• New teaching curriculum
  • Randomized-controlled trials

Meet the OMM Fellows

Caroline Sipiora

Caroline Sipiora, COM Class of 2025

Caroline Sipiora is from Folsom, CA and studied Kinesiology at the University of Utah. While balancing her pre-medical coursework and extracurriculars, she represented her university as a student-athlete for their Division 1 volleyball team. After her collegiate endeavors, her time at a local practice as the inaugural Integrative Family Medicine Intern was pivotal; she broadened her understanding of systems-based biology and the art of restoring balance within the body. Her passion for human movement and addressing the entirety of a patient— mind, body, and spirit— have driven her to pursue the holistic practice of osteopathic medicine. She will be rotating at the North Bay site.

Chrissa Karagiannis

Chrissa Karagiannis, COM Class of 2024

Chrissa grew up in the Bay Area and graduated from UC Santa Cruz with a BS in Biochemistry and Molecular Biology. After graduation, she worked as a ED scribe at Natividad Medical Center in Salinas California, a Case Manager at the Santa Cruz AIDS Project, and as an AmeriCorps VISTA working in the Santa Clara County Opioid Coalition. 

Chrissa's passions lie in substance use and addiction medicine, health policy, GME curriculum, and OMM. Chrissa hopes to apply to Family Medicine and pursue a fellowship in Addiction Medicine. Her favorite part of being an OMM fellow is being able to inspire, teach and mentor students, improve her skills in OMM, and embrace the osteopathic philosophy in clinical care.

In her free time Chrissa enjoys spending time with family and her beloved cat Spicey and rabbit Bunz Bunner. In her time off, she loves to hike, garden, and do many types of crafting. 

Lucas Hill

Lucas Hill, COM Class of 2023

Lucas Hill applied for the OMM Fellowship to improve his OMM skills and support pre-clinical medical students as a peer-mentor. He grew up nearby in Walnut Creek and attended Santa Clara University for his B.S. in Biology. At Touro, Lucas is pursuing a dual DO/MPH degree and enjoys volunteering for the Student Run Free Clinic and advocacy organizations like the Rainbow Health Coalition and Students for a National Health Program. In his free time, Lucas enjoys watching his favorite Bay Area sports teams (A's, Raiders, and Warriors) and spending time with family and friends. He is applying to Internal Medicine residency programs with plans to become a general internist."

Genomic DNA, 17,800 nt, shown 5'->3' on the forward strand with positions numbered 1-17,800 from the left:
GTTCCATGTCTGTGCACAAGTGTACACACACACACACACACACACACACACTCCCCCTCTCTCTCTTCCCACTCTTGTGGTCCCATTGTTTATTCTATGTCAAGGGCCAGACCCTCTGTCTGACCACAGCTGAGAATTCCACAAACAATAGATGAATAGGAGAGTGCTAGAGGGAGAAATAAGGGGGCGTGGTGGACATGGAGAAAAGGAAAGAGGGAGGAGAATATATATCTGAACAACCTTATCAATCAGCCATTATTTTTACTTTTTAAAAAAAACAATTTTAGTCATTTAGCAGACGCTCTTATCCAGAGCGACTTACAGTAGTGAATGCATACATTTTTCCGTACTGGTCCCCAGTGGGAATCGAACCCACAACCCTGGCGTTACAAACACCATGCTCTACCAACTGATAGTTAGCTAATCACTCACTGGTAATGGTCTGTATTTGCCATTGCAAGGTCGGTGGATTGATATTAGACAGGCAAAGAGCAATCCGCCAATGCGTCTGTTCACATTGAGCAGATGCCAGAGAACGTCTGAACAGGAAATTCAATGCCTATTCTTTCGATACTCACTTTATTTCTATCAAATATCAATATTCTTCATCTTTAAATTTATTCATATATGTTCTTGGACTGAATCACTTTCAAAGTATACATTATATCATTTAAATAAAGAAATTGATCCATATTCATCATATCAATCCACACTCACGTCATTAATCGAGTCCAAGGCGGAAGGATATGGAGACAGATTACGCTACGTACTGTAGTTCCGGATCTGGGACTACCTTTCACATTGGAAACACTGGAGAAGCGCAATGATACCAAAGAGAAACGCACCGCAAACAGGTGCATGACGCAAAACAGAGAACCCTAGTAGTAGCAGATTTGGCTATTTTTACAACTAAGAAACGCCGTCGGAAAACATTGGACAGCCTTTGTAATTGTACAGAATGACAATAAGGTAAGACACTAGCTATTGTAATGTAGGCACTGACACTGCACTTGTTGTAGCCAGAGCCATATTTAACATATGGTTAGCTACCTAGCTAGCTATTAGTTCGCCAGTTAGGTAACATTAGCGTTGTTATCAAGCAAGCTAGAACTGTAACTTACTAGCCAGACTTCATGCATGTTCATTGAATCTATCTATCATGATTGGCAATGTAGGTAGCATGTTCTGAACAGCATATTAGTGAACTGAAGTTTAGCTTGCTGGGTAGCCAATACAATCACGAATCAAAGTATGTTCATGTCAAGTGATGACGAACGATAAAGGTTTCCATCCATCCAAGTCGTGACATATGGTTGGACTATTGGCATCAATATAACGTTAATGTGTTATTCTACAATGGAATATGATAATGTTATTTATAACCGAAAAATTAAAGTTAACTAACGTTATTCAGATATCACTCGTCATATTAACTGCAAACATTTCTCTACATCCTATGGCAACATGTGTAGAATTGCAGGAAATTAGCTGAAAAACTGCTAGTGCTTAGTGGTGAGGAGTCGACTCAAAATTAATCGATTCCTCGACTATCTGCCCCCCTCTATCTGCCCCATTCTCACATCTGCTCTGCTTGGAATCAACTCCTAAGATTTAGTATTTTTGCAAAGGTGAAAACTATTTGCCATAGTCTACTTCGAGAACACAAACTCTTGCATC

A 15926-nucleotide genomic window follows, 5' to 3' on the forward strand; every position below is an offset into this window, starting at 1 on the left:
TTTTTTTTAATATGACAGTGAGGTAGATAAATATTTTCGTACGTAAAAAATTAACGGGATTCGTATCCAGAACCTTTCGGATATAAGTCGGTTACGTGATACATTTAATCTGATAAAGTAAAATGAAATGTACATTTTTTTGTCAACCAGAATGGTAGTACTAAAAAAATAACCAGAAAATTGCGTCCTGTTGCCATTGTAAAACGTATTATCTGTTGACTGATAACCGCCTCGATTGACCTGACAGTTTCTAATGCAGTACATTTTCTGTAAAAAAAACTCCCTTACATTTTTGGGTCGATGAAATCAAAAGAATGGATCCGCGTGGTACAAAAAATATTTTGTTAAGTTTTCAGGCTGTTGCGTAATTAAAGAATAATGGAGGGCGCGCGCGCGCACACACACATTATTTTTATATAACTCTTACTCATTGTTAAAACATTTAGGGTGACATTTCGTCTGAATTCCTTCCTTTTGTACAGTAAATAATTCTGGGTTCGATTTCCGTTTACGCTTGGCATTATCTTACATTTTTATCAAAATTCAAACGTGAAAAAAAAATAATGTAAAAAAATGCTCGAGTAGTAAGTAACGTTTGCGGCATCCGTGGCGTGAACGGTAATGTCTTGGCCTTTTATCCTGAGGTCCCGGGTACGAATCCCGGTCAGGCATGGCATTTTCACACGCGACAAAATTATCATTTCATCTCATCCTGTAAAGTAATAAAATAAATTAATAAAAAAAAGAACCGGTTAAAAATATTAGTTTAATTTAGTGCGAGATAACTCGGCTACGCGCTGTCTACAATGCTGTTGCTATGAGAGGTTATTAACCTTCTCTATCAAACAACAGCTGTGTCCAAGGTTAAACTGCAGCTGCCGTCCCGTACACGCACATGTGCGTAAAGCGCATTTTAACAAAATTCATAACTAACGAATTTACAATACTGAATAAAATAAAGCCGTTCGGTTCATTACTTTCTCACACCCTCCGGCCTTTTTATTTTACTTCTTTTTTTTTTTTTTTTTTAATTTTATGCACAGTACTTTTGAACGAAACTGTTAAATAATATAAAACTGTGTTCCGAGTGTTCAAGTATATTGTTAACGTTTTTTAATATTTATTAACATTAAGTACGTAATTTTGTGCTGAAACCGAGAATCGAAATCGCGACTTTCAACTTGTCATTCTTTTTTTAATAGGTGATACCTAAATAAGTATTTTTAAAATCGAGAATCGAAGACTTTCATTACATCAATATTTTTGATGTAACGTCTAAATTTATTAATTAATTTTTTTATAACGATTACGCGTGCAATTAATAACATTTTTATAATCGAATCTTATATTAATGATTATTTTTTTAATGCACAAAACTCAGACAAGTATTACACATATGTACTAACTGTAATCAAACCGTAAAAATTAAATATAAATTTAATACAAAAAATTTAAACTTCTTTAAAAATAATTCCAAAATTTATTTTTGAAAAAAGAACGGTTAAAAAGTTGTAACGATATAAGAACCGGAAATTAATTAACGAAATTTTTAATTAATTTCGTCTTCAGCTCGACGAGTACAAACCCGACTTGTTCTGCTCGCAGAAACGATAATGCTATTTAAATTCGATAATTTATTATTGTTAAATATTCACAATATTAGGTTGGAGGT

Heidi Molga

Heidi Molga, COM Class of 2024

My name is Heidi Molga. I grew up in Orange County and moved to Santa Cruz to study Neuroscience at UCSC. After graduating, I worked as a teaching assistant and researcher at UCSC for a few years. Then, I moved to the East Bay where I began working as a clinic manager for a pain and addiction medicine clinic while completing a post-bac at CSU East Bay. I enjoy traveling, learning other languages, and meeting traditional healers from cultures around the world. My experiences both at home and abroad have inspired me to pursue medical education through an integrative, functional, and osteopathic lens. My ultimate career goal is to provide direct primary care, with an emphasis on women's health and osteopathic manipulation. I enjoy spending time running long distances with my australian shepherd, rock climbing, hiking, dancing, skiing, and basking in the wonder and awe of the experience of human consciousness.